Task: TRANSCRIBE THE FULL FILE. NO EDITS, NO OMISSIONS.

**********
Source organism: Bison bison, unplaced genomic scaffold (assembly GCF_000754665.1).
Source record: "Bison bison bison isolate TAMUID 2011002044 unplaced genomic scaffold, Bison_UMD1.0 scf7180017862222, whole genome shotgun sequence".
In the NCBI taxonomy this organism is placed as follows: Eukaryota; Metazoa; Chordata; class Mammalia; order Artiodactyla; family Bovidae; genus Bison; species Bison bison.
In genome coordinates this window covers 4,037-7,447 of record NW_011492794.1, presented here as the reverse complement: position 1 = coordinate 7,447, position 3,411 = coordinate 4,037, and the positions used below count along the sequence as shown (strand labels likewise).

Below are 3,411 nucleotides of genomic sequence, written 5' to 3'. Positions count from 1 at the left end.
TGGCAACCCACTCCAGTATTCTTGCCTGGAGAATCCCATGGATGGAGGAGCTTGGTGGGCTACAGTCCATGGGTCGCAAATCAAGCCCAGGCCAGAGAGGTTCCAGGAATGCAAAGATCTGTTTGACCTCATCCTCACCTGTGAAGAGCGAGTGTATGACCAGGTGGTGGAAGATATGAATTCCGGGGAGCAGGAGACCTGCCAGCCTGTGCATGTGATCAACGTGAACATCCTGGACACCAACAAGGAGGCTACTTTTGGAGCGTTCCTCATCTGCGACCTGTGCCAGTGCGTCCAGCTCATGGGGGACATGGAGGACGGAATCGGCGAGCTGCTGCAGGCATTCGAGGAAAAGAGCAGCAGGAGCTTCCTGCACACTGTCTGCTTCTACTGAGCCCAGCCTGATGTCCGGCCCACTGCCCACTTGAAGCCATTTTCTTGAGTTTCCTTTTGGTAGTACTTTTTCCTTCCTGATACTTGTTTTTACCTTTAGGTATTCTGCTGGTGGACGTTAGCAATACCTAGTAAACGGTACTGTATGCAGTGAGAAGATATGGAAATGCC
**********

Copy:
Source organism: Bison bison, unplaced genomic scaffold (assembly GCF_000754665.1).
Source record: "Bison bison bison isolate TAMUID 2011002044 unplaced genomic scaffold, Bison_UMD1.0 scf7180017862222, whole genome shotgun sequence".
In the NCBI taxonomy this organism is placed as follows: Eukaryota; Metazoa; Chordata; class Mammalia; order Artiodactyla; family Bovidae; genus Bison; species Bison bison.
In genome coordinates this window covers 4,037-7,447 of record NW_011492794.1, presented here as the reverse complement: position 1 = coordinate 7,447, position 3,411 = coordinate 4,037, and the positions used below count along the sequence as shown (strand labels likewise).

Below are 3,411 nucleotides of genomic sequence, written 5' to 3'. Positions count from 1 at the left end.
TGGCAACCCACTCCAGTATTCTTGCCTGGAGAATCCCATGGATGGAGGAGCTTGGTGGGCTACAGTCCATGGGTCGCAAATCAAGCCCAGGCCAGAGAGGTTCCAGGAATGCAAAGATCTGTTTGACCTCATCCTCACCTGTGAAGAGCGAGTGTATGACCAGGTGGTGGAAGATATGAATTCCGGGGAGCAGGAGACCTGCCAGCCTGTGCATGTGATCAACGTGAACATCCTGGACACCAACAAGGAGGCTACTTTTGGAGCGTTCCTCATCTGCGACCTGTGCCAGTGCGTCCAGCTCATGGGGGACATGGAGGACGGAATCGGCGAGCTGCTGCAGGCATTCGAGGAAAAGAGCAGCAGGAGCTTCCTGCACACTGTCTGCTTCTACTGAGCCCAGCCTGATGTCCGGCCCACTGCCCACTTGAAGCCATTTTCTTGAGTTTCCTTTTGGTAGTACTTTTTCCTTCCTGATACTTGTTTTTACCTTTAGGTATTCTGCTGGTGGACGTTAGCAATACCTAGTAAACGGTACTGTATGCAGTGAGAAGATATGGAAATGCC